Wow, that was very well written and articulated. Great article man. There is a lot of poignant and applicable advice in there that I'll certainly try implementing into action. Thanks for writing it!
    RuleTheStage
    As I sat here reading your article, I finally realized that I'm not the only one who sucks as a self taught musician. One of my biggest obstacles is small hands and short fingers. I have a hard time playing 3 fret chords, and an even harder time stretching to 4 frets. I also have a learning disabilty that makes it difficult for me to understand concepts. I can't make heads or tails out of sheet music, so tabs are essential to me. I think that your approach is the perfect storm. I went to my first concert in 25 years last week, and it really re kindled the spark!! I believe the real message from your article is..Keep it simple, and progress gradually. Thank You
    mainman69
    One simple method of dealing with 'practice' is this-I would set a timer for 1/2 an hour.If i got frustrated(i usually start to over heat/pissed)i could walk over see how much longer i had to 'endure'.When the bell went off it told me id put in 'time on the fretboard'. Because i started practice knowing there was an endpoint, it got me started and of course once started id often play longer.Playing with others/for others is 3-1 better than practice time.I play outside, far enuf away from people but close enuf they hear us and once/day say something supportive.Strum once you have changed reality for anyone listening.Plus playing others songs allow even the ameteur to 'wear' art and feel that art in a way no other artform allows.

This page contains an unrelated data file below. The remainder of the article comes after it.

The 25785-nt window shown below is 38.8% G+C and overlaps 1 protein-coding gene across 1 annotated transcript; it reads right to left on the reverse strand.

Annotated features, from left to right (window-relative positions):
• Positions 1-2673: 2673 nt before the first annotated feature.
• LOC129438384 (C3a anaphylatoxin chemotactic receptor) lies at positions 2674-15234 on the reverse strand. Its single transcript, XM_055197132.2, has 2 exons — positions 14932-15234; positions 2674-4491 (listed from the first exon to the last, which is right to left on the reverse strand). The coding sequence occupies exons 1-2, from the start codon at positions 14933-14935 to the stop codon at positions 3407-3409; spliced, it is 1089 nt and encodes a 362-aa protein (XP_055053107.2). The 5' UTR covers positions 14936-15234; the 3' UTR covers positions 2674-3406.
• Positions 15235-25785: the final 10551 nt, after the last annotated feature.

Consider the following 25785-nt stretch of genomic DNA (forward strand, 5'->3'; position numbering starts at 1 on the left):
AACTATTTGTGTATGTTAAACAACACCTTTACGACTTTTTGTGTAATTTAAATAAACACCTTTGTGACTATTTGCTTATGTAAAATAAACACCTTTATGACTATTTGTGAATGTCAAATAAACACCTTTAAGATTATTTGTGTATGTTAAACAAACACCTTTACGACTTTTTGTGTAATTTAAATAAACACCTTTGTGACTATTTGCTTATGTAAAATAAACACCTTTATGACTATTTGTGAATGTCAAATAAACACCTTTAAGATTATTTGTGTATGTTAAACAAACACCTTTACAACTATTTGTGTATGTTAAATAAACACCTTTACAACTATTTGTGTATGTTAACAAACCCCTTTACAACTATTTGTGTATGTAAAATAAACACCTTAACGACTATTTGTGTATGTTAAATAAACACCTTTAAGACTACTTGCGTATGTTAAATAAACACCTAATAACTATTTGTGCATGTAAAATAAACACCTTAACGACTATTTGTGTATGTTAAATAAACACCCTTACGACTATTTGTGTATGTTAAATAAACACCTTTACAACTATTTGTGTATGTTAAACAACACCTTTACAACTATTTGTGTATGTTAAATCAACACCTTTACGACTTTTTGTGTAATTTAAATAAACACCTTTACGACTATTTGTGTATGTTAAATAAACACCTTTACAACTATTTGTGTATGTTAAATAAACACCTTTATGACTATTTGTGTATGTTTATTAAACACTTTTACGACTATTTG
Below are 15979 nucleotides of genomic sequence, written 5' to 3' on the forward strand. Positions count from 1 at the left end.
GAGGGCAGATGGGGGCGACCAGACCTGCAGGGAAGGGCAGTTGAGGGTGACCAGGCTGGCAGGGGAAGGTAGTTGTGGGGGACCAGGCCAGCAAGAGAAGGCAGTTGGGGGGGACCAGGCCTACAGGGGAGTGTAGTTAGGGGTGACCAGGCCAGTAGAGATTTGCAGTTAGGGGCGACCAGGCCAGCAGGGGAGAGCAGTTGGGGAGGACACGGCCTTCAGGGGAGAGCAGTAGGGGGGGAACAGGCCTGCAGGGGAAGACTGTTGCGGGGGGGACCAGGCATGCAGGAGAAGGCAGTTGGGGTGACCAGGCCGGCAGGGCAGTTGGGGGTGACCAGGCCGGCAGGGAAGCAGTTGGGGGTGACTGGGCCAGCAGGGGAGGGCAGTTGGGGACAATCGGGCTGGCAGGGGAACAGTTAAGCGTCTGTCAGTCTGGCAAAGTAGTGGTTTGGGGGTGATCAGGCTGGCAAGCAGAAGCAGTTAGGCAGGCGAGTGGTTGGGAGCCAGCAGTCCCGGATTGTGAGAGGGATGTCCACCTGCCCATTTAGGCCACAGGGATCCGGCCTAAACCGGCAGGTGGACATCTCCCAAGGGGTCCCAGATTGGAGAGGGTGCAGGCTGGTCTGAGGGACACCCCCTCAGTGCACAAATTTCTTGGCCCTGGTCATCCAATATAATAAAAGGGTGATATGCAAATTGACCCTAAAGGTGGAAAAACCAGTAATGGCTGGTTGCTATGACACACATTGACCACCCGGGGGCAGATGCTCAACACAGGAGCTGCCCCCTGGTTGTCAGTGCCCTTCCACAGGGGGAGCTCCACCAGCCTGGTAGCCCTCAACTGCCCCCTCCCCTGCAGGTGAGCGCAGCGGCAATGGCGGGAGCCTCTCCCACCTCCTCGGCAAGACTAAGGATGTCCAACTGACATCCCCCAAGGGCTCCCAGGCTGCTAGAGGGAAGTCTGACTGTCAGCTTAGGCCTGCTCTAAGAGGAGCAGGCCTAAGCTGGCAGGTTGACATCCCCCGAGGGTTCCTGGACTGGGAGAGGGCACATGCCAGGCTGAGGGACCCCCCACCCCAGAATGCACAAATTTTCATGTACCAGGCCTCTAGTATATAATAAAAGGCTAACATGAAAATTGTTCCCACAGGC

gitmaniam
    Two things: a) I clicked on your link, and then "Get the free guide" and got an "invalid email address" error. I was never asked for an email address. I stumbled through your site and guessed "Start Improving" might take me where I needed to be. Did, but wanted to let you know the link in your article doesn't work. b) There are two typo's in your article, things it looks like autocorrect just put the wrong word. Otherwise, great article! I think I was coming to the same solution myself.